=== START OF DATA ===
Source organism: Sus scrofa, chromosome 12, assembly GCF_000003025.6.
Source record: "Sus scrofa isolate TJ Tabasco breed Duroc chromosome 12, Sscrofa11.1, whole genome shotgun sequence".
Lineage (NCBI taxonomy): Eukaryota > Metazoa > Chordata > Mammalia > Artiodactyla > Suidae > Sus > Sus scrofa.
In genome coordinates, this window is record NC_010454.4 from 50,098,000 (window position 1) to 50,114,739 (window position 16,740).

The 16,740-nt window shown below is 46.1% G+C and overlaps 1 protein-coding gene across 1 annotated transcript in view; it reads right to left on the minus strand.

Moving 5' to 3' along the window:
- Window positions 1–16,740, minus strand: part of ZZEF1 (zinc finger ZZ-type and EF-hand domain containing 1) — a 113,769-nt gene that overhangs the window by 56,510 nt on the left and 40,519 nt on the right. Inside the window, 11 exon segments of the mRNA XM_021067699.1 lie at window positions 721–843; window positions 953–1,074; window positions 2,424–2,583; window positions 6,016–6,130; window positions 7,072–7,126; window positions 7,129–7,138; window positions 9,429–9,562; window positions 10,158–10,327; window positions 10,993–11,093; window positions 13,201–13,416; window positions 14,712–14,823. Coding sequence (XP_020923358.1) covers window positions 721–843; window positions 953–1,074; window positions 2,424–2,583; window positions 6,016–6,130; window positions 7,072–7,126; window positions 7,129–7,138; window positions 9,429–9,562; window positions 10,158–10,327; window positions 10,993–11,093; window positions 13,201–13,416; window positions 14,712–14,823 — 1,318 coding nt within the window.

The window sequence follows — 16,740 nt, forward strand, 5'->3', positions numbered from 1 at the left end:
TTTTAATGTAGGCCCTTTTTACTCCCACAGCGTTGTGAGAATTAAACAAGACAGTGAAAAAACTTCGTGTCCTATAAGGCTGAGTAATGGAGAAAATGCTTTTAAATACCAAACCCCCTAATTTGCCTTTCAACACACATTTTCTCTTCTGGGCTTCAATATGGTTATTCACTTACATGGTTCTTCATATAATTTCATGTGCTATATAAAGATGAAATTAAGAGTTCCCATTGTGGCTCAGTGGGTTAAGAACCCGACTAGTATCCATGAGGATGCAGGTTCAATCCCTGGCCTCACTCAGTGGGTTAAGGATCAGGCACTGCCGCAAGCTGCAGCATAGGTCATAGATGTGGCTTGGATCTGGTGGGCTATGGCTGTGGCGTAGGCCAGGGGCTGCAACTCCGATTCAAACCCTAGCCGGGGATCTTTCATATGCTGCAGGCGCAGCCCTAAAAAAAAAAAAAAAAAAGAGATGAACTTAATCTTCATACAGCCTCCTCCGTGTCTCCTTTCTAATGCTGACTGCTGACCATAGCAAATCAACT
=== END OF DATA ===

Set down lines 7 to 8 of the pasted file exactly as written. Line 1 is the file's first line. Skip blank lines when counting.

- Window positions 1–16,740, minus strand: part of ZZEF1 (zinc finger ZZ-type and EF-hand domain containing 1) — a 113,769-nt gene that overhangs the window by 56,510 nt on the left and 40,519 nt on the right. Inside the window, 11 exon segments of the mRNA XM_021067699.1 lie at window positions 721–843; window positions 953–1,074; window positions 2,424–2,583; window positions 6,016–6,130; window positions 7,072–7,126; window positions 7,129–7,138; window positions 9,429–9,562; window positions 10,158–10,327; window positions 10,993–11,093; window positions 13,201–13,416; window positions 14,712–14,823. Coding sequence (XP_020923358.1) covers window positions 721–843; window positions 953–1,074; window positions 2,424–2,583; window positions 6,016–6,130; window positions 7,072–7,126; window positions 7,129–7,138; window positions 9,429–9,562; window positions 10,158–10,327; window positions 10,993–11,093; window positions 13,201–13,416; window positions 14,712–14,823 — 1,318 coding nt within the window.

The window sequence follows — 16,740 nt, forward strand, 5'->3', positions numbered from 1 at the left end: